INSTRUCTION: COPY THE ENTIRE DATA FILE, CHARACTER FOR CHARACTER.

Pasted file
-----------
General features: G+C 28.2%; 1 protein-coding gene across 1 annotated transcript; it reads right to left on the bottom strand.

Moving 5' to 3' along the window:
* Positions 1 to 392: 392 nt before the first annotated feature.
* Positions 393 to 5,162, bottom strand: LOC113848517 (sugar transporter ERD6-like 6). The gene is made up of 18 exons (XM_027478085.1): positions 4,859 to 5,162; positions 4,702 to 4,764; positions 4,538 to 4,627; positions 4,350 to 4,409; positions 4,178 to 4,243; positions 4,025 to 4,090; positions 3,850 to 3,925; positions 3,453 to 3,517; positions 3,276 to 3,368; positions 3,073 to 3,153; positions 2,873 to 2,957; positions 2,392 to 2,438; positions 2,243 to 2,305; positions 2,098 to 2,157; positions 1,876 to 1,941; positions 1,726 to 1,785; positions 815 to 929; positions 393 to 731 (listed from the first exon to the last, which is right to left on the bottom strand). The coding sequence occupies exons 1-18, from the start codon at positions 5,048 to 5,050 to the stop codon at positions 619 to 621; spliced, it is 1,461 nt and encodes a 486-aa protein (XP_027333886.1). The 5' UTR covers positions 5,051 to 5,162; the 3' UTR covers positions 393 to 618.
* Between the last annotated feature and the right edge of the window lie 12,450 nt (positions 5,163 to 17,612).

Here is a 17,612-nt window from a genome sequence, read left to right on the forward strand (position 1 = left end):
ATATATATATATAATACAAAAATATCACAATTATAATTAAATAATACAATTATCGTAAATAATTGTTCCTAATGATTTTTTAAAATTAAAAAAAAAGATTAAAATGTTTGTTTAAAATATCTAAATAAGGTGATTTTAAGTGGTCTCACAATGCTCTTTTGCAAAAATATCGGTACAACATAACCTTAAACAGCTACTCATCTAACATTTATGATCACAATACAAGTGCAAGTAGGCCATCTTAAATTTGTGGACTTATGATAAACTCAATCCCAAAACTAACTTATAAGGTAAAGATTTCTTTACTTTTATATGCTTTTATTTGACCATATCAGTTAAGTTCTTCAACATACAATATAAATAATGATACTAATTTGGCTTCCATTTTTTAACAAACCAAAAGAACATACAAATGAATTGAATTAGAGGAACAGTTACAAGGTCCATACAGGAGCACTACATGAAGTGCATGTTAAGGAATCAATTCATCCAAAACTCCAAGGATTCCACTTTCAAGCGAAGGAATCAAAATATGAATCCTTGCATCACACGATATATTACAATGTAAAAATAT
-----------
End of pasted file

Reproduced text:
General features: G+C 28.2%; 1 protein-coding gene across 1 annotated transcript; it reads right to left on the bottom strand.

Moving 5' to 3' along the window:
* Positions 1 to 392: 392 nt before the first annotated feature.
* Positions 393 to 5,162, bottom strand: LOC113848517 (sugar transporter ERD6-like 6). The gene is made up of 18 exons (XM_027478085.1): positions 4,859 to 5,162; positions 4,702 to 4,764; positions 4,538 to 4,627; positions 4,350 to 4,409; positions 4,178 to 4,243; positions 4,025 to 4,090; positions 3,850 to 3,925; positions 3,453 to 3,517; positions 3,276 to 3,368; positions 3,073 to 3,153; positions 2,873 to 2,957; positions 2,392 to 2,438; positions 2,243 to 2,305; positions 2,098 to 2,157; positions 1,876 to 1,941; positions 1,726 to 1,785; positions 815 to 929; positions 393 to 731 (listed from the first exon to the last, which is right to left on the bottom strand). The coding sequence occupies exons 1-18, from the start codon at positions 5,048 to 5,050 to the stop codon at positions 619 to 621; spliced, it is 1,461 nt and encodes a 486-aa protein (XP_027333886.1). The 5' UTR covers positions 5,051 to 5,162; the 3' UTR covers positions 393 to 618.
* Between the last annotated feature and the right edge of the window lie 12,450 nt (positions 5,163 to 17,612).

Here is a 17,612-nt window from a genome sequence, read left to right on the forward strand (position 1 = left end):
ATATATATATATAATACAAAAATATCACAATTATAATTAAATAATACAATTATCGTAAATAATTGTTCCTAATGATTTTTTAAAATTAAAAAAAAAGATTAAAATGTTTGTTTAAAATATCTAAATAAGGTGATTTTAAGTGGTCTCACAATGCTCTTTTGCAAAAATATCGGTACAACATAACCTTAAACAGCTACTCATCTAACATTTATGATCACAATACAAGTGCAAGTAGGCCATCTTAAATTTGTGGACTTATGATAAACTCAATCCCAAAACTAACTTATAAGGTAAAGATTTCTTTACTTTTATATGCTTTTATTTGACCATATCAGTTAAGTTCTTCAACATACAATATAAATAATGATACTAATTTGGCTTCCATTTTTTAACAAACCAAAAGAACATACAAATGAATTGAATTAGAGGAACAGTTACAAGGTCCATACAGGAGCACTACATGAAGTGCATGTTAAGGAATCAATTCATCCAAAACTCCAAGGATTCCACTTTCAAGCGAAGGAATCAAAATATGAATCCTTGCATCACACGATATATTACAATGTAAAAATAT